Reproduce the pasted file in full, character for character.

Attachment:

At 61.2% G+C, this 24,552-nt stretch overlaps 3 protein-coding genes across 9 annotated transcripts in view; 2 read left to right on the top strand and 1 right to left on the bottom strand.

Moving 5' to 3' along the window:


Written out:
At 61.2% G+C, this 24,552-nt stretch overlaps 3 protein-coding genes across 9 annotated transcripts in view; 2 read left to right on the top strand and 1 right to left on the bottom strand.

Moving 5' to 3' along the window: